European leaders, who had produced a rescue plan last week after a series of marathon meetings, hastily scheduled a meeting for Wednesday with Papandreou to contain the damage — to their plan, their credibility and global markets.
Rocked by the sudden uncertainty over Europe’s fate, U.S. markets tumbled, with the Standard & Poor’s 500-stock index falling 2.8 percent. The losses in Europe were even steeper. Germany’s DAX index was down 5 percent, and stocks in France and Italy fared even worse.
The slide continued across Asia for a third day Wednesday when Japan’s Nikkei 225 index fell 1.8 percent and Hong Kong’s Hang Seng dropped 0.9 percent.
European leaders produced a rescue plan last week aimed at bailing out Greece, heading off possible defaults by other cash-strapped governments such as those of Italy and Spain, and shoring up shaky European banks that had bought risky government bonds. The deal had sent global markets soaring on hopes that it would resolve the chief threat to the world’s economic recovery.
But the euphoria vanished with Papandreou’s announcement that he would ask his populace to vote on the plan, which has been widely criticized by Greeks. An earlier Greek bailout, which required the government to enact sharp cuts in spending and other austerity measures, prompted violent protests in the streets of Athens.
Papandreou’s cabinet, after a marathon meeting Tuesday night, concluded with his ministers’ unanimous support for the referendum. It will be held “as soon as possible,” government spokesman Ilias Mossialos said Wednesday.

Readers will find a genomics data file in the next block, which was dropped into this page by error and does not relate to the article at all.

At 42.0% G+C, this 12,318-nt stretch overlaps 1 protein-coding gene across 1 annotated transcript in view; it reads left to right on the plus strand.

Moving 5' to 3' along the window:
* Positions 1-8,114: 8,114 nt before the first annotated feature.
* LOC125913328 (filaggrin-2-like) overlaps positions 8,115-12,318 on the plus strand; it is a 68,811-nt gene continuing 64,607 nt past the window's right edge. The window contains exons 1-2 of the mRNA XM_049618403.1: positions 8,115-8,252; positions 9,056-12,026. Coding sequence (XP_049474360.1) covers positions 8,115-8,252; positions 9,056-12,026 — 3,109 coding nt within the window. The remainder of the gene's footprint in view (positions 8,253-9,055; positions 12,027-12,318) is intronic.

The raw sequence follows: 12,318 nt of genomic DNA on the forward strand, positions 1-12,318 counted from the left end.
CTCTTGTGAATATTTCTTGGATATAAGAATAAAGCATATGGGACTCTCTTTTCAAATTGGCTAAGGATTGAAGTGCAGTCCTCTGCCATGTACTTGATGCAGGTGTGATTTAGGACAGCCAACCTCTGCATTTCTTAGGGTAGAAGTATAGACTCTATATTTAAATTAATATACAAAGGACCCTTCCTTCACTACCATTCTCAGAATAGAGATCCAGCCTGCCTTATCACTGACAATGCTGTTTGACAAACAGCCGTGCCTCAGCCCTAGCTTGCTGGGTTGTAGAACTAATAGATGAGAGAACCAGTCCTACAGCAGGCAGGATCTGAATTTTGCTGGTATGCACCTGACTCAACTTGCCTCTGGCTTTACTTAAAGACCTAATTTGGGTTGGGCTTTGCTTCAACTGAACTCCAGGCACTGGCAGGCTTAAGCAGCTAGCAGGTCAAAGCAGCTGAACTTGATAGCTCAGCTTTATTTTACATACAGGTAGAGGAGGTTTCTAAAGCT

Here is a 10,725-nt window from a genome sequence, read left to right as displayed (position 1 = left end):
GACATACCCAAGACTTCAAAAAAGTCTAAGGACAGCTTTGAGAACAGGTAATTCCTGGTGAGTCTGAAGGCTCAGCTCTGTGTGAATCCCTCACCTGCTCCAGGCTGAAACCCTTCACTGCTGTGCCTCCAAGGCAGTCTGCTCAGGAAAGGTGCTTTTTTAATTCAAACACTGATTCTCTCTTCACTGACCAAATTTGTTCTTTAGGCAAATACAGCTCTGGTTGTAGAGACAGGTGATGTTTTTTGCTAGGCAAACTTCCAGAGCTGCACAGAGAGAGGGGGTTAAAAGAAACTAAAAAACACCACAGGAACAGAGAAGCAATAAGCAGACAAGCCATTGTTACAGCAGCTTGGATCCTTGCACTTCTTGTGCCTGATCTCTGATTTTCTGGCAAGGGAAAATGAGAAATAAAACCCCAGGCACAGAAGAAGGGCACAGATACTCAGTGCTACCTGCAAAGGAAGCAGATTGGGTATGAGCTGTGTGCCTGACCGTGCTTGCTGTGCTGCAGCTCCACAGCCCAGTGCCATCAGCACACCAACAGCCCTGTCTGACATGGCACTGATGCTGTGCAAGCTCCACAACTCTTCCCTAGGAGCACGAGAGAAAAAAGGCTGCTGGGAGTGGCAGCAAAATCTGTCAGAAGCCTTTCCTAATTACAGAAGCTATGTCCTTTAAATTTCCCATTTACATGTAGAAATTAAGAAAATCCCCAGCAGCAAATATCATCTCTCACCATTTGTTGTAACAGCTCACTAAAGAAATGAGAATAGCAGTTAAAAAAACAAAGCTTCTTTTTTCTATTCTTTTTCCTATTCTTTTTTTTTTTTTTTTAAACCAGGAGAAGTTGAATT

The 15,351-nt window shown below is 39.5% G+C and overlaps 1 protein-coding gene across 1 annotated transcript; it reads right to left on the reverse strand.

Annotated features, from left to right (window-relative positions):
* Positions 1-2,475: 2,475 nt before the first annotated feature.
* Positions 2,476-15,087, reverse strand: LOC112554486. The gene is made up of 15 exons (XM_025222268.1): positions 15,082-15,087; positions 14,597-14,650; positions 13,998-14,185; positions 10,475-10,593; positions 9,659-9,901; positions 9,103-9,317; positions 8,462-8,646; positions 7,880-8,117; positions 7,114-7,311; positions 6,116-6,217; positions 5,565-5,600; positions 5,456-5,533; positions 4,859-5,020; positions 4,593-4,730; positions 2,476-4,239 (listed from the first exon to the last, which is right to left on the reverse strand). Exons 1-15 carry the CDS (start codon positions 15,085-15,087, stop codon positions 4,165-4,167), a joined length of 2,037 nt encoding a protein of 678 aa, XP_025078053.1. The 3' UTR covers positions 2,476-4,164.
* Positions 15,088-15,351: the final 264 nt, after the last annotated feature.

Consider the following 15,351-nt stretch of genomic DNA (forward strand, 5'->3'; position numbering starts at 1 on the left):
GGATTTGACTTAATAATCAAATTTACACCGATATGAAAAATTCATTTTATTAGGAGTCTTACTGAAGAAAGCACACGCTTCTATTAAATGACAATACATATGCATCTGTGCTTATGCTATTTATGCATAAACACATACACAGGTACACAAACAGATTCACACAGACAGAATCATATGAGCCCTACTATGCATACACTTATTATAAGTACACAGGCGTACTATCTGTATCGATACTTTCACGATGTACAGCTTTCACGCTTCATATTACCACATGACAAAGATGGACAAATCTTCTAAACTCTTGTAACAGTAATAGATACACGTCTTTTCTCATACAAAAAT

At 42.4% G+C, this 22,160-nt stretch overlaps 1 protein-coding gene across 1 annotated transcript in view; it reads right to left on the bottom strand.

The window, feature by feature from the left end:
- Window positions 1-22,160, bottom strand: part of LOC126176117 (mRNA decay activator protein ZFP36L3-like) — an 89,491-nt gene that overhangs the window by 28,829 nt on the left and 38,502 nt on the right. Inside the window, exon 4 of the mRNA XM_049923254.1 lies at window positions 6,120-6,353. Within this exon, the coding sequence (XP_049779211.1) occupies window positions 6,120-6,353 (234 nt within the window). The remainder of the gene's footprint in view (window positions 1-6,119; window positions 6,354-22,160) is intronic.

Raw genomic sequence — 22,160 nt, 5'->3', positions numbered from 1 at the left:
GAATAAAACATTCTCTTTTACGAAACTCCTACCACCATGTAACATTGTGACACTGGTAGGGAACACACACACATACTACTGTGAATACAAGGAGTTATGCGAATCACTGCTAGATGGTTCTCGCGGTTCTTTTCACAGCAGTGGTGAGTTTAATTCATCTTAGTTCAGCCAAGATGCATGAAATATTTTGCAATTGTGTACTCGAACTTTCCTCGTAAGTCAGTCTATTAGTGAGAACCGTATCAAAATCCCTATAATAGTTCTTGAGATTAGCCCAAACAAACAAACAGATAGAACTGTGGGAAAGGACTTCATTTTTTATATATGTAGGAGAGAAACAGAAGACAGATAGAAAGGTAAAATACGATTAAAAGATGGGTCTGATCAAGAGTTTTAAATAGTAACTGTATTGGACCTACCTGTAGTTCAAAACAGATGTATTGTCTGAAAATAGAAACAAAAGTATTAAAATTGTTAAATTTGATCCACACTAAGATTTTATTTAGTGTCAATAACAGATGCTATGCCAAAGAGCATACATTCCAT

French President Nicolas Sarkozy, who will host the Group of 20 world economic powers later this week, said on French television that the session scheduled for Wednesday in Cannes with Papandreou is intended to keep the new program on track. Sarkozy called the rescue plan “the only way to solve Greece’s debt problem.”
World Bank President Robert Zoellick said a referendum “is a roll of the dice” when world markets are already on edge.
Greece defends vote plan
But Papandreou said the referendum is an important democratic step in a country racked by economic problems and torn by social strains. Loans from other European countries and the International Monetary Fund have kept the Greek government afloat for a year and a half. But the lenders have demanded that Greece take a series of steps to put its finances in order, and it has become increasingly difficult for Papandreou to win approval from his cabinet and Parliament for the painful measures.
Before accepting any plan, the embattled prime minister said he wants to shift the choice to the people. It is “time for the citizens to reply responsibly,” he said. “Do they want us to implement it or reject it? If the people do not want it, then it shall not be implemented. If yes, we shall proceed.”
Greek officials said his decision was not sudden but rather the result of a debate within Greece in recent months about Papandreou’s leadership, whether to continue using the euro as Greece’s currency and the toll that the international rescue plan was taking.
Details of the possible referendum remain in flux because of Greece’s turbulent domestic politics.
Greek opposition leaders have demanded that Papandreou face immediate elections, and even members of his socialist party suggested that his grip on power is slipping. He faces a vote of confidence in Parliament on Friday. His parliamentary majority, which was already narrow, grew slimmer Tuesday with resignations, while calls for a national unity government are mounting.
“Our society is in disrepair — the country is falling apart,” said Vaso Papandreou, a socialist member of Parliament, as she called for the formation of a “national salvation government,” the Athens News reported.